Sense Scotland
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Personal Independence Payment provider pledges

Sense Scotland is part of the Disability Benefits Consortium (DBC) a coalition of over 50 charities which represents hundreds of thousands of disabled people across the UK. Atos has been given a new contract to reassess every disabled person in Scotland who is on Disabled Living Allowance

The benefits assessment process is likely to be extremely stressful for disabled people and their families. DLA is a lifeline for those who are forced to rely on additional financial assistance to help manage the higher costs of living with an impairment and/or health condition. The change to Personal Independence Payment (PIP) will result in a reduction or loss of payment for over half a million disabled people and is a major cause for concern.

The DBC have compiled a list of principles reflecting the key needs and concerns disabled people have around the assessment process. They are asking providers of the assessments, including Atos, to sign up to these principles as a set of pledges to demonstrate their commitment to carrying out a fair assessment process.

PIP assessment provider pledges

  1. We will make sure that a full range of communications methods are available, that our staff are trained in how to use them, and that individuals only have to tell us once what their accessibility and/or communications requirements are.
  2. We will proactively gather all relevant written evidence, and will only call claimants in for a face to face assessment when a decision cannot be reached on the basis of written evidence.
  3. We will only reassess claimants when a change in circumstances is likely, to ensure that claimants are not reassessed at inappropriate frequencies.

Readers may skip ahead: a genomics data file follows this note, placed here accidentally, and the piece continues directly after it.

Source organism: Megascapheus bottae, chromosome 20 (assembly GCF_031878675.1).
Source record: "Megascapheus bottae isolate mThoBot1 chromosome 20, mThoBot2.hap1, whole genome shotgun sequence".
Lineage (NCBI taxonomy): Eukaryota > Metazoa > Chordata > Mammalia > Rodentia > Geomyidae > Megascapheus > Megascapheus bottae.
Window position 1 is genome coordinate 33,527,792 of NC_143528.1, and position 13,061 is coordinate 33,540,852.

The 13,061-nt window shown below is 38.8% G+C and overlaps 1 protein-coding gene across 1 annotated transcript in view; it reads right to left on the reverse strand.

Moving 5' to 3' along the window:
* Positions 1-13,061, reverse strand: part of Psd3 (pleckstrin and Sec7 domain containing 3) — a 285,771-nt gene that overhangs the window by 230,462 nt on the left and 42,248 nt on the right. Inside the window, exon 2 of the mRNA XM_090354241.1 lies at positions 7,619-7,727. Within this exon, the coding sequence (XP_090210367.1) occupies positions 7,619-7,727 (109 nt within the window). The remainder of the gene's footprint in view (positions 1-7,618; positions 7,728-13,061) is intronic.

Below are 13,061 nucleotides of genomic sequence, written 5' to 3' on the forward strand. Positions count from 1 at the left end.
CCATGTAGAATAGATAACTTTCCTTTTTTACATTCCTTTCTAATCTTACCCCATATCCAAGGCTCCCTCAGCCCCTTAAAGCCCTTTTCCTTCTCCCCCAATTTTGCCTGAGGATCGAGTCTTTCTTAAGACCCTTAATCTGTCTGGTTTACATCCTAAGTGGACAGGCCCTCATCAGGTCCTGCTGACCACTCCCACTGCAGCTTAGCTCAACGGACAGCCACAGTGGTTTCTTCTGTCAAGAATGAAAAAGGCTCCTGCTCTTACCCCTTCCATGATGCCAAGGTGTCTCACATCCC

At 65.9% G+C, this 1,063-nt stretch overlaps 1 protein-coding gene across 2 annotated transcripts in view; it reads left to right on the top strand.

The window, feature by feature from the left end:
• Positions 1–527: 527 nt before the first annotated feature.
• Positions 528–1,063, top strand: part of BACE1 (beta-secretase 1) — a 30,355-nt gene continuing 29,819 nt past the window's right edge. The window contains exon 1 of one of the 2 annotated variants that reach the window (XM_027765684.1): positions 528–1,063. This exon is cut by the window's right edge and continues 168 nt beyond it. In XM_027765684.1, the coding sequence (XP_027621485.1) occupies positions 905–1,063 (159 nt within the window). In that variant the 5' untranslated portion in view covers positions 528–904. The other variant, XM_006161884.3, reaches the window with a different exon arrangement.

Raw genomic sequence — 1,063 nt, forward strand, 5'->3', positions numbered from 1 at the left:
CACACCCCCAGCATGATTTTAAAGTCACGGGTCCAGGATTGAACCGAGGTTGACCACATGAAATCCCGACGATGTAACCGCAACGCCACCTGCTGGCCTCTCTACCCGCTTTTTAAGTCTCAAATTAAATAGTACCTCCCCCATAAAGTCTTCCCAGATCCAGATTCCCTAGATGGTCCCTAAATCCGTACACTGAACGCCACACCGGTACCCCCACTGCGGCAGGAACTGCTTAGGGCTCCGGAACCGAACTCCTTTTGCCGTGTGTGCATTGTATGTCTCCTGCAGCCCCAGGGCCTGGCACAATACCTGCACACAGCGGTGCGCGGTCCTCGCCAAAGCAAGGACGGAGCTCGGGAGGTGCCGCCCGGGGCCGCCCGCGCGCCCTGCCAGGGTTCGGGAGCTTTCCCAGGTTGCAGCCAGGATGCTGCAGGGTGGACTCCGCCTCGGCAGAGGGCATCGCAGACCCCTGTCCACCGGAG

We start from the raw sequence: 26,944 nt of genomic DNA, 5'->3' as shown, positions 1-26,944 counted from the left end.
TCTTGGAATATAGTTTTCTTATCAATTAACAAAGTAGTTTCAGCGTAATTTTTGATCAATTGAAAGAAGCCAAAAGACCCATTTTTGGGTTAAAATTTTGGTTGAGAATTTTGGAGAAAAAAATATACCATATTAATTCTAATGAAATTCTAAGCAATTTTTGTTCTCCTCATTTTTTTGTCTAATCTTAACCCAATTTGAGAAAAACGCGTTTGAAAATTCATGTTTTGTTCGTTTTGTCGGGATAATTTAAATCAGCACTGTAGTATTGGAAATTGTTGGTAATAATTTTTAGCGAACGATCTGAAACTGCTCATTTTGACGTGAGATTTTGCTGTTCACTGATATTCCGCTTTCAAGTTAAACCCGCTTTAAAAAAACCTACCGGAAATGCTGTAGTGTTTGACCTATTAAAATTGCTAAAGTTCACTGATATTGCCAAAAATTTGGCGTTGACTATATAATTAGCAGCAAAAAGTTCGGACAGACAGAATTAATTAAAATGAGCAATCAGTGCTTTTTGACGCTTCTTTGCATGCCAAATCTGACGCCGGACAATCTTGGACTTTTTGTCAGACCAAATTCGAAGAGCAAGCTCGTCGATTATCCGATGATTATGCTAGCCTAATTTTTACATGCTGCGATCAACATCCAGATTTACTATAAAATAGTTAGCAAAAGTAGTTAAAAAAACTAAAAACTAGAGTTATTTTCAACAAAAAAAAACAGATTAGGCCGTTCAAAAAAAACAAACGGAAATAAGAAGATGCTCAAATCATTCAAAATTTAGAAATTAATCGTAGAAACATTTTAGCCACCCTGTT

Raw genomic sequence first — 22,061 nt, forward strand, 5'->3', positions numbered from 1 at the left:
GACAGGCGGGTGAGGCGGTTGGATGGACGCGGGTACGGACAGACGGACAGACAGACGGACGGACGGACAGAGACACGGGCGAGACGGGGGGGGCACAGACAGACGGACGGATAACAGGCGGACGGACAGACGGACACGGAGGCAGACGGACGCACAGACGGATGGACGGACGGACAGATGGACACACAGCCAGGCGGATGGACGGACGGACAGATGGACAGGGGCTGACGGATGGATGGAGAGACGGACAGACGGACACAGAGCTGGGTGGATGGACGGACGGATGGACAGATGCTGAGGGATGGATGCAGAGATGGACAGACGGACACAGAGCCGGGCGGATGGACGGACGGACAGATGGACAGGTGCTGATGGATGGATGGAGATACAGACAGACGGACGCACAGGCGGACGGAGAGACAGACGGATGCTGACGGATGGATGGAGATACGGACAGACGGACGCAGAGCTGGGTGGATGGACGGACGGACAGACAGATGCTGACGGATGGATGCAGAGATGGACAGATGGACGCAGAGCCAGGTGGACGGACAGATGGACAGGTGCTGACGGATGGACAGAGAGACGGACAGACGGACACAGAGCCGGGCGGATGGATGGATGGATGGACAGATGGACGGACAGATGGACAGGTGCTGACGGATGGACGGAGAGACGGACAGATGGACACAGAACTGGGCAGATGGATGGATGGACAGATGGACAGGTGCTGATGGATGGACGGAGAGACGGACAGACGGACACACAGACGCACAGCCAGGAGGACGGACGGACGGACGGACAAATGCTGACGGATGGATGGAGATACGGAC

4. We will ensure that the assessment venue is accessible and appropriate for a full range of disabled people, that claimants are informed of their right to a home visit and aware they can bring a friend, family member, or advocate to their assessment.
  5. We will train our assessors to understand a wide range of impairments and conditions, and to recognise the impact of multiple and complex conditions. Where possible we will match claimants with assessors who have the most appropriate expertise.
  6. We will hold assessors to account for their decisions, will have an accessible complaints procedure in place, and will seek claimant feedback to monitor performance.
  7. Our assessors will conduct interviews in a sensitive and culturally appropriate manner, and will explore how individuals complete activities.
  8. Our assessors will share written reports and any observational evidence they record with claimants, providing them with an opportunity to correct any inaccuracies as early as possible.
  9. We will set up procedures to proactively gather feedback on the assessment process from disabled people and their representative organisations, and will be open with the findings from these.
  10. Guidance for assessors will be regularly updated and developed using input from relevant experts, disabled people and their representative organisations.